Drawing on architectural and archaeological evidence, scholars suggest that the Basilica of Kampanopetra was dedicated to the Holy Cross.
Athanasios Papageorgiou states that “in the south-east of Salamis a large, three-aisled basilica has been excavated, known as the basilica of Kampanopetra. The basilica was built in the 6th century, and it is one of the largest and most magnificent buildings of its time.
Its architecture appears to be influenced by the Basilica of the Resurrection. The existence of a second eastern atrium was due to the existence of a ciborium intended most possibly for the keeping of a yet unidentified relic.”
It is possible that this relic was one connected with the Cross of Christ or the Golgotha.
“The church of the ‘Stavros’ at the opposite or southern end of the straggling village of Varosha is an XVIIIth century building with many fragments from Salamis used up in its construction. It is of no interest in itself, but against its west end is a curious little tomb-inclosure or private cemetery containing one grave, on which rests a fine old Roman sarcophagus, which has already been referred to in describing Famagusta Cathedral.”
G. Jeffery, A description of the historic monuments of Cyprus. Studies in the archaeology and architecture of the island, Cyprus 1918, p. 226.
Since the 1974 Turkish invasion until today, the church remains abandoned, its “stones crying out,” awaiting believers and pilgrims to take their crosses and walk in procession.
The inhabitants of the city of Famagusta celebrated with devotion the feast days of the Holy Cross. The diving of the Cross in the sea of Famagusta on the day of Epiphany was an event of great significance.
16th century: The unknown Cypriot painter creates the Crucified to be placed in the iconostasis of the old church of Saint John the Forerunner (Kourratha) in the city of Famagusta.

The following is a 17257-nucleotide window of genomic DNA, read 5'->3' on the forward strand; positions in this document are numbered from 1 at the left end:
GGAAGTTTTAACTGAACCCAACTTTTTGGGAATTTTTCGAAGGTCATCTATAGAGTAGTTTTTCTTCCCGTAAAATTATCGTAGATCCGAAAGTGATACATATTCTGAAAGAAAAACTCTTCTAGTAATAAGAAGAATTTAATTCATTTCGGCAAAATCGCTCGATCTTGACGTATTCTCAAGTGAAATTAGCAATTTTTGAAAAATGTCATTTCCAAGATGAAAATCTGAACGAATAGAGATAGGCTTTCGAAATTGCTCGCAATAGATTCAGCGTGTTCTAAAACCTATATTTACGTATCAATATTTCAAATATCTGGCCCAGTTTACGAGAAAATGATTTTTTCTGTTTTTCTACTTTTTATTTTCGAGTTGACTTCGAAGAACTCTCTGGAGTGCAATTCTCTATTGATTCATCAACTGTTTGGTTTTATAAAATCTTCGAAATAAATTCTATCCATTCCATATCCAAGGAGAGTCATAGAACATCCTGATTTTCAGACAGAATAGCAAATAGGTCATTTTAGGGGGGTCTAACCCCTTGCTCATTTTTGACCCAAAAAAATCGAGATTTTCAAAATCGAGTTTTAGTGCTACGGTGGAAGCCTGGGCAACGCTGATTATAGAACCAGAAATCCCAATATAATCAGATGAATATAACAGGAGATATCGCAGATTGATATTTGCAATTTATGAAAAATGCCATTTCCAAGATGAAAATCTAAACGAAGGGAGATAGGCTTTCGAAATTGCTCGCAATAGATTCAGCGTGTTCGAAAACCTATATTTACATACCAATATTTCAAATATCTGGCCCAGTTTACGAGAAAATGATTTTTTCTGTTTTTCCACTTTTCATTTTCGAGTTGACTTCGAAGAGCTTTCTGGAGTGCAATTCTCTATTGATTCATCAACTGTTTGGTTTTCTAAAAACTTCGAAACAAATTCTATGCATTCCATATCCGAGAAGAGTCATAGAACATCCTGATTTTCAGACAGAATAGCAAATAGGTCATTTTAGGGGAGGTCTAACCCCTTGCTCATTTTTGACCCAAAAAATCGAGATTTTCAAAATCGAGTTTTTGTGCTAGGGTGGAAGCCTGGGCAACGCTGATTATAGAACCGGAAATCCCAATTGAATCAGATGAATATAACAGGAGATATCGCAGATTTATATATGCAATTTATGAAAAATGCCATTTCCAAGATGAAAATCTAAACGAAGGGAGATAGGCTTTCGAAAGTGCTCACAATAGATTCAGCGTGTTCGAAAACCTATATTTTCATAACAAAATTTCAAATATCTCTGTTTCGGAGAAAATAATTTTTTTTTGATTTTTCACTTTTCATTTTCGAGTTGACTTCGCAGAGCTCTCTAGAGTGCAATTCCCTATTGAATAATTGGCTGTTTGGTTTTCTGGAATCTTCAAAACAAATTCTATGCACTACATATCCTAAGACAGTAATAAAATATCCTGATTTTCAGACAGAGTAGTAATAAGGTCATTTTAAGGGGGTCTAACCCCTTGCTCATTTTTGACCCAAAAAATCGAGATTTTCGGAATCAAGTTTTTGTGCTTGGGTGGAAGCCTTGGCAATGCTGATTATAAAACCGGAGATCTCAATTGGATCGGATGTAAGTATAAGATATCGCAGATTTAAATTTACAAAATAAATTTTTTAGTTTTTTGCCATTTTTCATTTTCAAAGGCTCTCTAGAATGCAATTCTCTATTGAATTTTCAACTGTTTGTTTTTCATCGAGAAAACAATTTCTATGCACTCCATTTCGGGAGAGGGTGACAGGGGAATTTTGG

1960s: The new church of Saint John is consecrated, for the old has been destroyed. The Crucified is one of the few relics preserved, and it is taken to the newly established church.
The cross is brought to Nicosia, in the Holy Archbishopric, for restoration, at the instruction of Athanasios Papageorgiou, who considered it an excellent example of 16th century art, combining artistic elements of the Palaiologan and Cypriot tradition of the time.
1974: The new church of Saint John is destroyed during the events of the Turkish invasion. The church functioned as a so-called “icon museum” from 1994 until 2003, by the Turkish troops.
Today: The Crucified was exhibited at the Byzantine Museum of the Archbishop Makarios III Foundation (BM086). In May 2022 it was bestowed to the Holy Bishopric of Constantia and Ammochostos. It awaits to follow the path of return to the city of Famagusta.
THE PATH OF THE REFUGEES
After the 1974 Turkish invasion and the occupation of Famagusta, following the path to exile as refugees, people manage to bring with them a few relics from their churches.
A Crucified and the “Lypera”, dating from 1890, have been rescued and have been brought from the church of Saint Marina to the church of Panagia Trachia in Achna.
A processional cross and a sanctification cross from Acheritou are still in use. A gospel book from Arnadi, having the Crucifixion on its cover has been preserved by the people and has been restored.
A pectoral cross, with part of holy wood, was one of the very few relics of the three fathers of the Monastery of the Apostle Barnabas, Stepanos, Chariton, and Barnabas, could take with them, when they were evicted from their monastery in 1976. The cross has been given to Metropolitan Vasilios of Constantia and Ammochostos, a former member of the monastery, and under the spiritual guidance of the three fathers.
Read more about the relics in the Exhibition Catalogue: